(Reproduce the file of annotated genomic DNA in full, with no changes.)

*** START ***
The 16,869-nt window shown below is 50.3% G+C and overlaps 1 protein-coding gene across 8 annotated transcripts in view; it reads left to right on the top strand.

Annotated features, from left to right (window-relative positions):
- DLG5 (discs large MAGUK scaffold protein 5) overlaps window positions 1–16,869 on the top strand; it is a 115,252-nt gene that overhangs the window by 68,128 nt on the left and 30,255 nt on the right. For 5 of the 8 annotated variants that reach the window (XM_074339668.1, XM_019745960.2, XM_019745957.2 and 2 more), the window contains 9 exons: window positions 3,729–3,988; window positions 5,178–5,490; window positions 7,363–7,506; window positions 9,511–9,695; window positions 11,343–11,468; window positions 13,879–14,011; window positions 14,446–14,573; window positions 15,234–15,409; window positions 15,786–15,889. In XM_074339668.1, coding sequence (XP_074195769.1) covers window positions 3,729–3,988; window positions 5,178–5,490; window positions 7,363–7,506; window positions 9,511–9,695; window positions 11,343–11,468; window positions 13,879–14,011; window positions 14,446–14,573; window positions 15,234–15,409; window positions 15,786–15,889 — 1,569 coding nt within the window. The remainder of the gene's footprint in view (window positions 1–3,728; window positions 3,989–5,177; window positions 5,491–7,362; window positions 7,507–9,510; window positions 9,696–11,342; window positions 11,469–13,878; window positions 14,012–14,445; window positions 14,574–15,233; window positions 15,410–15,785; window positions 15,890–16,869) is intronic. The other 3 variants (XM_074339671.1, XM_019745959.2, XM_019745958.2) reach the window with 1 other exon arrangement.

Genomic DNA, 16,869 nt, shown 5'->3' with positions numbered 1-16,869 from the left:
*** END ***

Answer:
The 16,869-nt window shown below is 50.3% G+C and overlaps 1 protein-coding gene across 8 annotated transcripts in view; it reads left to right on the top strand.

Annotated features, from left to right (window-relative positions):
- DLG5 (discs large MAGUK scaffold protein 5) overlaps window positions 1–16,869 on the top strand; it is a 115,252-nt gene that overhangs the window by 68,128 nt on the left and 30,255 nt on the right. For 5 of the 8 annotated variants that reach the window (XM_074339668.1, XM_019745960.2, XM_019745957.2 and 2 more), the window contains 9 exons: window positions 3,729–3,988; window positions 5,178–5,490; window positions 7,363–7,506; window positions 9,511–9,695; window positions 11,343–11,468; window positions 13,879–14,011; window positions 14,446–14,573; window positions 15,234–15,409; window positions 15,786–15,889. In XM_074339668.1, coding sequence (XP_074195769.1) covers window positions 3,729–3,988; window positions 5,178–5,490; window positions 7,363–7,506; window positions 9,511–9,695; window positions 11,343–11,468; window positions 13,879–14,011; window positions 14,446–14,573; window positions 15,234–15,409; window positions 15,786–15,889 — 1,569 coding nt within the window. The remainder of the gene's footprint in view (window positions 1–3,728; window positions 3,989–5,177; window positions 5,491–7,362; window positions 7,507–9,510; window positions 9,696–11,342; window positions 11,469–13,878; window positions 14,012–14,445; window positions 14,574–15,233; window positions 15,410–15,785; window positions 15,890–16,869) is intronic. The other 3 variants (XM_074339671.1, XM_019745959.2, XM_019745958.2) reach the window with 1 other exon arrangement.

Genomic DNA, 16,869 nt, shown 5'->3' with positions numbered 1-16,869 from the left: